With the exception of the brief time it flew the doomed iPayOne corporate banner, for more than four decades locals have known it as the Sports Arena. But after November 1, that changes when the 14,000-seat venue will be rechristened Valley View Casino Center.
“Since 1998, we’ve been actively trying to find a corporate sponsor,” says Ernie Hahn II, AEG Facilities senior vice president and general manager of the venue. The five-year, $1.5 million deal between the City of San Diego, arena operator AEG Facilities, and the Valley View Casino in Valley Center was announced October 12 after the city council approved the deal.
“We hadn’t had much luck [finding a corporate sponsor] until 2005 with a fledgling company,” Hahn says of the $2.5 million naming rights deal struck between the arena and now-defunct North County real estate savings company, iPayOne. “They didn’t last long, and we weren’t able to enjoy the synergies and the marketing that should have been there.”
Hahn says that Valley View Casino sends out a quarter of a million promotional mailers every month. “The ability for all of our shows to be listed on 250,000 pieces of collateral will lead to more ticket sales and a chance to do better in our facility.”
Under AEG stewardship, the arena underwent a $3 million renovation, which included the addition of a new 6500-square-foot VIP hospitality space, new lower-level seats, LCD televisions throughout, and upgraded entrances. But the Valley View deal comes with a condition, says Hahn. They insist that the parking lot be repaved; good news, perhaps, for the one million bargain hunters who visit Kobey’s Swap Meet each year.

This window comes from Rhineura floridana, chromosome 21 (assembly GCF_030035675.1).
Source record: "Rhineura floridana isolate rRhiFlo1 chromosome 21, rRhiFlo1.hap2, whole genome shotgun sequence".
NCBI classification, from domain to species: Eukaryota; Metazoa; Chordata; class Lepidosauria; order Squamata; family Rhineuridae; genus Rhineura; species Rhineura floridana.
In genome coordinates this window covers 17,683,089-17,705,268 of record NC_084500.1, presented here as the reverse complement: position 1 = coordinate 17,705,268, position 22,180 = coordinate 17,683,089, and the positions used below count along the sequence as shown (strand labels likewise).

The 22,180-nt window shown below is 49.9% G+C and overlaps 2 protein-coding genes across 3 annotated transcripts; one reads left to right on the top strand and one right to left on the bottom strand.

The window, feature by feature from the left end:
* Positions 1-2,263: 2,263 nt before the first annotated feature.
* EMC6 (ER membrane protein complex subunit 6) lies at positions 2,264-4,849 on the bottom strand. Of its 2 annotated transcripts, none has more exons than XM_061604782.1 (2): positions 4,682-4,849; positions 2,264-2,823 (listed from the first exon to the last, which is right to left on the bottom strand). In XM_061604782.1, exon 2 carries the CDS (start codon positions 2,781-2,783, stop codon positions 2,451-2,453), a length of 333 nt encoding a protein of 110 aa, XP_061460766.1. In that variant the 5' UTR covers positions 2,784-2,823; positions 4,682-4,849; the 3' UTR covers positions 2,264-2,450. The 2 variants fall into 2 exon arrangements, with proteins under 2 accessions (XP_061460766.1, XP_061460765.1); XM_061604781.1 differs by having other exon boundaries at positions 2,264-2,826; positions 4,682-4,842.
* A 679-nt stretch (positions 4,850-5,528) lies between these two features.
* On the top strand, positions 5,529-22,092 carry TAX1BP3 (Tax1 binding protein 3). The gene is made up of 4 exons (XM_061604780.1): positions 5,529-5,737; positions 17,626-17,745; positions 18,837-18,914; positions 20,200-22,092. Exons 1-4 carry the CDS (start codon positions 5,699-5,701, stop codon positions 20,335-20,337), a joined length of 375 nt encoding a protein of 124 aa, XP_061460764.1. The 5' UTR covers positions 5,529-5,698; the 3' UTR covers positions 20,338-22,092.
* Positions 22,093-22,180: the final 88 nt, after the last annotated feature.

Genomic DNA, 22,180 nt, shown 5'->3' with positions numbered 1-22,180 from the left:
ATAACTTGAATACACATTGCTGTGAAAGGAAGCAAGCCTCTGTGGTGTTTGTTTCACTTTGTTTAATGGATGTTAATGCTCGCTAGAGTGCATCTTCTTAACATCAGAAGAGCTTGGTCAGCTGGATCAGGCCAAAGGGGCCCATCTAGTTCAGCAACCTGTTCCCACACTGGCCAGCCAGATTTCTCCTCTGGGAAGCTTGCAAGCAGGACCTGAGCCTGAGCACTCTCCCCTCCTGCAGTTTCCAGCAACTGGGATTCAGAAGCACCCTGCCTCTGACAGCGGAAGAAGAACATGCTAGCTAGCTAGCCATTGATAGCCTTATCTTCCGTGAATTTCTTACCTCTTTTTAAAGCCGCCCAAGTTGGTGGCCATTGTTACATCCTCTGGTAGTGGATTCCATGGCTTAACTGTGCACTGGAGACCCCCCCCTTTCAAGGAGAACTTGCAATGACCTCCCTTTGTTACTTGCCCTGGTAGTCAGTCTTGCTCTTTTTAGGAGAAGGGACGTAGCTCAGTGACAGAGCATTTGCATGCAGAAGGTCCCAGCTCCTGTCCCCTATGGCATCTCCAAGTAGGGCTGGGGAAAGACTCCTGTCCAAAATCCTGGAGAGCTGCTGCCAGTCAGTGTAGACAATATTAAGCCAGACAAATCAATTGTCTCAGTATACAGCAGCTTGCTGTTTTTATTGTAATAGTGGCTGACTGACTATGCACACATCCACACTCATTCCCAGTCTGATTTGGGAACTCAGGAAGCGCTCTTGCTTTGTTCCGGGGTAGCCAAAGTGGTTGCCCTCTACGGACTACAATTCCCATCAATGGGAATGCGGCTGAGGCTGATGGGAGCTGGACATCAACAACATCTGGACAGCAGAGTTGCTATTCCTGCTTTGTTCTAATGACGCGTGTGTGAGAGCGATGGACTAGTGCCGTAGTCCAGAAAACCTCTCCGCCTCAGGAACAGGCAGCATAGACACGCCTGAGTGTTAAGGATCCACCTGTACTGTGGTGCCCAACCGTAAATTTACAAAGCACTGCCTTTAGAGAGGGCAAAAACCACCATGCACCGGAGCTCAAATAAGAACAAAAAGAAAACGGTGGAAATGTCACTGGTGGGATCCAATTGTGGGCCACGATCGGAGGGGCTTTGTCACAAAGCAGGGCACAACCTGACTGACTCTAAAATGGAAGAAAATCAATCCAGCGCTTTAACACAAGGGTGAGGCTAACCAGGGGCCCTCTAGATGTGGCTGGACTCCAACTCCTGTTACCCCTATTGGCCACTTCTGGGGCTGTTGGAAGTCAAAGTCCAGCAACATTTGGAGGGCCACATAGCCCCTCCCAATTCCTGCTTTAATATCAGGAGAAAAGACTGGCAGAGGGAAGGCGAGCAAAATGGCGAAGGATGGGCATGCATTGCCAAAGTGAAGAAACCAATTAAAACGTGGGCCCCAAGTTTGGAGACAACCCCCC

“It’s been needed for years,” he says. “It’s a huge capital expense.”
Music fans have long complained about the venue’s hockey-rink acoustics, but that is precisely what the building is — a giant ice arena. Built in 1966 for $6.4 million by local sports hero Robert Breitbard in order to house his Western Hockey League franchise San Diego Gulls, it was hoped that the San Diego International Sports Arena (as it was known then) would attract other pro sports.
The size of the venue made it attractive to concert promoters. As portrayed in Cameron Crowe’s 2000 film Almost Famous, the Sports Arena has played host to Elvis, Bruce Springsteen, Jimi Hendrix, Elton John, Frank Sinatra, James Brown (Brown was the Sports Arena’s first concert in 1967), the Grateful Dead, Pink Floyd, and Nirvana.
Hahn expects that Valley View Casino will produce its own shows at the venue. During the past two summers, Valley View has produced concerts at their casino and has announced plans to shuttle casino guests to and from arena shows. “I believe,” says Hahn, “that it’s worth several events a year.”